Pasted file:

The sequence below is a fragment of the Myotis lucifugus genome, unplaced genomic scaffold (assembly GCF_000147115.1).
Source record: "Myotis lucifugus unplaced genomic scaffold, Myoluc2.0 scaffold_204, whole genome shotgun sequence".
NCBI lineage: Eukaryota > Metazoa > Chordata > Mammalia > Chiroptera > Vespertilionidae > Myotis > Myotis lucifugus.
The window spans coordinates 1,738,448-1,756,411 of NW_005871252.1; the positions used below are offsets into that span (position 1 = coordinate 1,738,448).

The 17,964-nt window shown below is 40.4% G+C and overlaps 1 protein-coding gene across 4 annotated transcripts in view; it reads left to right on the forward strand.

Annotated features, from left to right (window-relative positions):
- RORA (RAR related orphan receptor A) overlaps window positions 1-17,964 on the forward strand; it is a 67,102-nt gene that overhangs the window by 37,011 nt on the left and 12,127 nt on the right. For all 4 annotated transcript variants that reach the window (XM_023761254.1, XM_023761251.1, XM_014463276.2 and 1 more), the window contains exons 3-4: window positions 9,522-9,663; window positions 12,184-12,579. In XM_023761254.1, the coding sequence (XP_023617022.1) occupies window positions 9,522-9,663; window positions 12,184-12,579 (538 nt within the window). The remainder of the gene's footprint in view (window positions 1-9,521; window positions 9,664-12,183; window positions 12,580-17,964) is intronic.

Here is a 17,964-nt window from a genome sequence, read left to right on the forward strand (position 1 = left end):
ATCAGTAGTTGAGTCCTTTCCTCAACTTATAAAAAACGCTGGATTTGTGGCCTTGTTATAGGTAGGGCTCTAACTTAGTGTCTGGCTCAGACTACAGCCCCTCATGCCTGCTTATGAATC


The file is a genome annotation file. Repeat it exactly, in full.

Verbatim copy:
The sequence below is a fragment of the Myotis lucifugus genome, unplaced genomic scaffold (assembly GCF_000147115.1).
Source record: "Myotis lucifugus unplaced genomic scaffold, Myoluc2.0 scaffold_204, whole genome shotgun sequence".
NCBI lineage: Eukaryota > Metazoa > Chordata > Mammalia > Chiroptera > Vespertilionidae > Myotis > Myotis lucifugus.
The window spans coordinates 1,738,448-1,756,411 of NW_005871252.1; the positions used below are offsets into that span (position 1 = coordinate 1,738,448).

The 17,964-nt window shown below is 40.4% G+C and overlaps 1 protein-coding gene across 4 annotated transcripts in view; it reads left to right on the forward strand.

Annotated features, from left to right (window-relative positions):
- RORA (RAR related orphan receptor A) overlaps window positions 1-17,964 on the forward strand; it is a 67,102-nt gene that overhangs the window by 37,011 nt on the left and 12,127 nt on the right. For all 4 annotated transcript variants that reach the window (XM_023761254.1, XM_023761251.1, XM_014463276.2 and 1 more), the window contains exons 3-4: window positions 9,522-9,663; window positions 12,184-12,579. In XM_023761254.1, the coding sequence (XP_023617022.1) occupies window positions 9,522-9,663; window positions 12,184-12,579 (538 nt within the window). The remainder of the gene's footprint in view (window positions 1-9,521; window positions 9,664-12,183; window positions 12,580-17,964) is intronic.

Here is a 17,964-nt window from a genome sequence, read left to right on the forward strand (position 1 = left end):
ATCAGTAGTTGAGTCCTTTCCTCAACTTATAAAAAACGCTGGATTTGTGGCCTTGTTATAGGTAGGGCTCTAACTTAGTGTCTGGCTCAGACTACAGCCCCTCATGCCTGCTTATGAATC